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Frequently Asked Questions for Faculty and Staff

Masks and Face Coverings

Syracuse University will require face masks or face coverings for all students, faculty, staff and visitors while on campus, in the presence of others, and in public settings where social distancing measures are difficult to maintain. In some instances, there are legitimate medical reasons that an individual cannot wear a mask for an extended period. There also may be a limited number of unique situations where wearing a mask during certain activities is not possible, appropriate or even hazardous to those with certain preexisting conditions. Efforts are underway to develop appropriate accommodations in such instances.

Yes. Syracuse University will provide all faculty, staff and students with an initial supply of reusable (washable) cloth masks, upon return to campus. These masks will be provided at no cost.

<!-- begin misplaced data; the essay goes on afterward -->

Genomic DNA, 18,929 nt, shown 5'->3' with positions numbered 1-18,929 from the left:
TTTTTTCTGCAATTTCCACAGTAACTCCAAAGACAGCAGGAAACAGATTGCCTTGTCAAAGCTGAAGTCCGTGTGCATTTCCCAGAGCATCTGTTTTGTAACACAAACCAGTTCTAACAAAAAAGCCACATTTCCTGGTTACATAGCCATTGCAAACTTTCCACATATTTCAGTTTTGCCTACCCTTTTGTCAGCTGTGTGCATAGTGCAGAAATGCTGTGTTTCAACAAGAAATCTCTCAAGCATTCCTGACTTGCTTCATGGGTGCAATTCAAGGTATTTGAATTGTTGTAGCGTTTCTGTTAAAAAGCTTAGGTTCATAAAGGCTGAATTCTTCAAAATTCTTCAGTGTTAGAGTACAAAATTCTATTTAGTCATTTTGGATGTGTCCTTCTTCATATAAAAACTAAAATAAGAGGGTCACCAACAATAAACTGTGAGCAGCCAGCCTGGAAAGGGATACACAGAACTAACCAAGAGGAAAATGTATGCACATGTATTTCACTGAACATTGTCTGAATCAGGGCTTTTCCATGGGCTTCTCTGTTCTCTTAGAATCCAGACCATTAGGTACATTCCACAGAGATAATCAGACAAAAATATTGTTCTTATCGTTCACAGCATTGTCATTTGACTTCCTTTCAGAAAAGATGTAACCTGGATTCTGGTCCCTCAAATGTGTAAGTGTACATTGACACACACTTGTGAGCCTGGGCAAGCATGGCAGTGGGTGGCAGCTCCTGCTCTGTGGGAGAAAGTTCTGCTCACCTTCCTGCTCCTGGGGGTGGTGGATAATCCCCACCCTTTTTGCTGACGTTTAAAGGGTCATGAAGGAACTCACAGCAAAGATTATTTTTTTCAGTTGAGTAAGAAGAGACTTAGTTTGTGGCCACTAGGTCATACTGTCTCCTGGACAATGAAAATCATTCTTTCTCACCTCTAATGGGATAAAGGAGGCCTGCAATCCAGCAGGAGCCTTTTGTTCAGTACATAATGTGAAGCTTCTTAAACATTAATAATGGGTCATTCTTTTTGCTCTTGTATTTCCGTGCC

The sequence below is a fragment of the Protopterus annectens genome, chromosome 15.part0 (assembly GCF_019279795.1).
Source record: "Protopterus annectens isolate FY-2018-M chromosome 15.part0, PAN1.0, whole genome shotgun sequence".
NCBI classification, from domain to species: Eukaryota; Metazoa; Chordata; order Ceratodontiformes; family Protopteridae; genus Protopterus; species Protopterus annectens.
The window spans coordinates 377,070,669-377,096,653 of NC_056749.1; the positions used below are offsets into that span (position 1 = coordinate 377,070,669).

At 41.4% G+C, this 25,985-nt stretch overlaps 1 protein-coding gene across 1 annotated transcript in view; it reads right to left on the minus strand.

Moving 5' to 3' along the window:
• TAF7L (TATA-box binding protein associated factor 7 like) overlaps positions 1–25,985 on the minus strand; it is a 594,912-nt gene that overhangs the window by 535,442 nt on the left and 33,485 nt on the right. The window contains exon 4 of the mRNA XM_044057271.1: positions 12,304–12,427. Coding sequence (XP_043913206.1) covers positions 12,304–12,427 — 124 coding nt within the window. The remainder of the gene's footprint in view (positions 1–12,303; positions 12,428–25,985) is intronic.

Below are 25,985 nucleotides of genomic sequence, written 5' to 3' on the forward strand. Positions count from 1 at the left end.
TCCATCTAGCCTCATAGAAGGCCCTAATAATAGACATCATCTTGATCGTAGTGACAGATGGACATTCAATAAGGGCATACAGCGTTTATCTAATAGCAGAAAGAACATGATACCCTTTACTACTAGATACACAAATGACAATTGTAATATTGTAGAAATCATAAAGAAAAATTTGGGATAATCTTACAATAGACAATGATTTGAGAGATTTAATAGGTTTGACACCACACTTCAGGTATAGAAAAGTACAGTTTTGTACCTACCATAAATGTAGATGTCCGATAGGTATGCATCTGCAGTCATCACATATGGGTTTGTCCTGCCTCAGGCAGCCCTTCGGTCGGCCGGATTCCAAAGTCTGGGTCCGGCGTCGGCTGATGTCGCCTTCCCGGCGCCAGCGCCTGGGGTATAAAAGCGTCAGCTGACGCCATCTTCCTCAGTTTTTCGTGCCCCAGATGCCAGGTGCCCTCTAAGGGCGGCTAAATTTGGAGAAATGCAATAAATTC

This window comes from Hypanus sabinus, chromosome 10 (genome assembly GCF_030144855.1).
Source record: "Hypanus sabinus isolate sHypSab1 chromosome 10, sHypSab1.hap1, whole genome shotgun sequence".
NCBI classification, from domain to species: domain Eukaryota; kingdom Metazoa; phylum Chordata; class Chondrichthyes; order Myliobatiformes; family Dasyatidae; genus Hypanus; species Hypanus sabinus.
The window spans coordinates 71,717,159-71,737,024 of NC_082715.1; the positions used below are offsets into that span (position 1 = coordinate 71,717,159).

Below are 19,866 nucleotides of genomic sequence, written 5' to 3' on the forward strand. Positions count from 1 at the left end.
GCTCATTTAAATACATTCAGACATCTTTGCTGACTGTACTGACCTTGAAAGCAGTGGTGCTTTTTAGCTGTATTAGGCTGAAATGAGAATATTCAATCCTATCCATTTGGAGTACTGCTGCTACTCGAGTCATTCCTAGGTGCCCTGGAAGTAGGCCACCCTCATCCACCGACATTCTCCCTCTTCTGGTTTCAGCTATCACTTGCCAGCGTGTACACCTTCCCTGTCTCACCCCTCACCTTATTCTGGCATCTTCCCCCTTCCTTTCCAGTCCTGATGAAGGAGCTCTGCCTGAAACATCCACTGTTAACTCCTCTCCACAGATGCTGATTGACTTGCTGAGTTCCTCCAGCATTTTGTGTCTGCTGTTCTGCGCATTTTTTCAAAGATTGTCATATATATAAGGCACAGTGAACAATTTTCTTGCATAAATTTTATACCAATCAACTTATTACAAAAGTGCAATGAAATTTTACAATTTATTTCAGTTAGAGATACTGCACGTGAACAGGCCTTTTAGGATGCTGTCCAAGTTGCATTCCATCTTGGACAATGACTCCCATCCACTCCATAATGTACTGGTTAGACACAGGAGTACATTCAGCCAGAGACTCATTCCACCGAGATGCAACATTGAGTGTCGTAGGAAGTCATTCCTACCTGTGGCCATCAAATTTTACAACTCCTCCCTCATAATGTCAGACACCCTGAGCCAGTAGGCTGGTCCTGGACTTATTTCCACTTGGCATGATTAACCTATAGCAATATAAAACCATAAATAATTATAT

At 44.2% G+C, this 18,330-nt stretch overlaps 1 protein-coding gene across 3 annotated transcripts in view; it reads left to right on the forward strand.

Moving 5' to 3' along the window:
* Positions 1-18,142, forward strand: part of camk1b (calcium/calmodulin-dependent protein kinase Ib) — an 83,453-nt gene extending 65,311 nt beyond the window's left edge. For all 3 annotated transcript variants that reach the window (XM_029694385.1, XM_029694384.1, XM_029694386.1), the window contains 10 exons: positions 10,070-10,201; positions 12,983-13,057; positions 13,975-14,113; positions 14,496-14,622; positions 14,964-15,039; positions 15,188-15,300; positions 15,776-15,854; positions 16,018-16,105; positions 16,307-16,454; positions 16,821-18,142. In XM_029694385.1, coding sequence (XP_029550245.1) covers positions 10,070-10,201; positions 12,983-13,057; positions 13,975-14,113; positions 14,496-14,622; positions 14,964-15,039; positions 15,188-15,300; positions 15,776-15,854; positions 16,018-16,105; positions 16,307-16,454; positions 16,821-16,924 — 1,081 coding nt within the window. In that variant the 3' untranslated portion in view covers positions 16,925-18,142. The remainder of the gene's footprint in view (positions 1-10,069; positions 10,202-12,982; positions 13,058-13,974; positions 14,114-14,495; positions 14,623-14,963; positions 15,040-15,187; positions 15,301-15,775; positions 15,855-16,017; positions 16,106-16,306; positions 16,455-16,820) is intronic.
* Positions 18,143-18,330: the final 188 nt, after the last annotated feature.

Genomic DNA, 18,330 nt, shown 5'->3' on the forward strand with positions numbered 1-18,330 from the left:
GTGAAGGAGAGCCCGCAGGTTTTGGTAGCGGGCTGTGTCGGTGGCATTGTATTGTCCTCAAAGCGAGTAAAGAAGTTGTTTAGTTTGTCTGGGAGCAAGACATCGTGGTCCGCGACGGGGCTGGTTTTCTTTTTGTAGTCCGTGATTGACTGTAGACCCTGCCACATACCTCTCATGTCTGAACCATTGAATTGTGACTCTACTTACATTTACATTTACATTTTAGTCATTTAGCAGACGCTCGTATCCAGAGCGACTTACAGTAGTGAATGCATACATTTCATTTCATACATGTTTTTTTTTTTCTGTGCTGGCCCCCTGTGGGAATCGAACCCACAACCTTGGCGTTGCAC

Yes. Any individual accessing our campus—including visitors and contractors—is required to wear a mask or face covering while in the presence of others and in public settings where social distancing measures are difficult to maintain. In addition, the University plans to limit campus visitors during the fall semester. According to health experts, visitors to campus from outside Central New York pose a risk of virus transmission to the University community (given that those individuals would not be subject to the ongoing testing and monitoring procedures in place for the residential campus community and CNY residents). For this reason, visitors and guests from outside Central New York will generally be restricted from accessing residence halls and other campus facilities.

It is a shared responsibility. We must all do our part to protect ourselves and each other. During the COVID-19 health emergency, wearing a mask is not only an action designed to protect you from exposure to the virus, but it is also a visible sign that each member of our campus community is doing our part to safeguard the health and wellness of others.

COVID Testing, Screening and Surveillance